Nearly half of students at four-year colleges do it regularly (and, it's not sex). Rather, it's binge drinking -- downing five or more alcoholic drinks at a sitting.
"People have a hard time identifying alcohol as a drug," said Jenny Hwang, associate dean of students and director of the counselling centre at Stony Brook University on Long Island, NY. In fact, she said, heavy drinking is glamorised as a rite of passage in college years.
But it's a dangerous rite.
The death toll from alcohol has been rising among US college students. According to the US National Institute on Alcohol Abuse and Alcoholism, alcohol-related deaths have increased in this group from 1 440 in 1998 to 1 825 less than a decade later, in 2005.
Even if the binge drinking doesn't result in death, Hwang and others emphasise, the risks can be great. In a study published in April, researchers from San Diego reported that young people who binge drink can seriously damage the white matter in their brain, which is crucial for relaying information between brain cells.
Brain damage noticed in young drinkers
Though damage to white matter has long been observed in the brains of adult alcoholics, the researchers expressed surprise at seeing it in young drinkers.
Because of such dangers and the rising death toll, Hwang and other college officials across the United States have taken action, putting into place peer programs and educational outreach to try to stem the tide of drinking-related hazards.
College officials also have begun to reach out to bars near their campuses to enlist their help in the effort. Parents of college students can help as well, experts said, by making sure their college-age offspring are aware of the dangers and don't become a statistic.
"You want to try to reach students before they get to a state where they are in an emergency, such as an alcoholic overdose," said Shirley Haberman, director of GatorWell Health Promotion Services at the University of Florida, in Gainesville.
Her department tries to be proactive, she said, getting the word out that binge drinking is risky drinking and letting students know how to help when fellow students might need emergency care. New students, she said, are given a brochure developed by the alcohol industry that encourages responsible drinking.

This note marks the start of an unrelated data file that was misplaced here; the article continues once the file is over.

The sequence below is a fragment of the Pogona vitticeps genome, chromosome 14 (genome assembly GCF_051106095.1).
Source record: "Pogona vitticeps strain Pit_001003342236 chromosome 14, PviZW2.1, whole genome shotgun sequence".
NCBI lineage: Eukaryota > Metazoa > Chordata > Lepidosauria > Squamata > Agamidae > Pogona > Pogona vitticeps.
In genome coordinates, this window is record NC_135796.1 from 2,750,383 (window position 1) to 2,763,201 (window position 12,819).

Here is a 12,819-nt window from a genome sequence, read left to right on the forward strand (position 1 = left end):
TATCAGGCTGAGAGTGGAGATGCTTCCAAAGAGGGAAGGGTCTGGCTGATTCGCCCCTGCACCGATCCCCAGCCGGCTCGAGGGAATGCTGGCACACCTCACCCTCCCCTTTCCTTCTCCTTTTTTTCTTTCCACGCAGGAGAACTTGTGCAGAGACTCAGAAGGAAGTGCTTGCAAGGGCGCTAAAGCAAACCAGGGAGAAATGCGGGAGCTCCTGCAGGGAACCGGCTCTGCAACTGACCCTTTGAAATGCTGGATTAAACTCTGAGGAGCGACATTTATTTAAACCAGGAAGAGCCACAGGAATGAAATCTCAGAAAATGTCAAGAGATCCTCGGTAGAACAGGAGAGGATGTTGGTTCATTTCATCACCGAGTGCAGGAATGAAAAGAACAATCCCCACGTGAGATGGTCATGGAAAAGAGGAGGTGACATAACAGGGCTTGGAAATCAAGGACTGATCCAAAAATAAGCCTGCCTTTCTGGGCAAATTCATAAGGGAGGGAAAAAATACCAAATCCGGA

Anti-drinking programme launched
In the surrounding community, Haberman said, the city council has worked to encourage bars and taverns to be responsible by ensuring, for instance, that patrons are 21 or older.
At Stony Brook, it took a tragedy to inspire an anti-binge-drinking programme. The college-age son of a long-time faculty member died of acute alcohol poisoning while attending a university in the Midwest.
This past spring, Hwang and others created a peer-training programme that teaches students to recognise dangerous symptoms of intoxication and to call 911 when needed.
Students who complete the four-hour program, which also includes CPR training, learn that letting those who are drunk and passed out sleep it off is not the safe or wise thing to do, Hwang said. It's called the Red Watch Band Program because those who complete it are given a red watch to wear to show they are part of the programme.
Among the students who've signed up for the programme so farm, "many of them are concerned about their friends," Hwang said. Some have called 911, and others have distracted friends headed to a party where heavy drinking was expected by suggesting alternate activities.
More than 20 other colleges are planning to launch the programme, she said.
How can parents help? For starters, don't share your own war stories of college drinking, Hwang urged. Parents can also discuss the legal problems associated with underage drinking and encourage their offspring to look out for their friends.
Also keep an ear out when visiting colleges, she added.
"When parents shop around for colleges, they really should be able to find out what kind of policies, practices [each has] to address the national problem of alcohol," Hwang said. And if college officials claim there is not problem? "I would say they are not being fully honest," she said. – (HealthDay News, November 2009)
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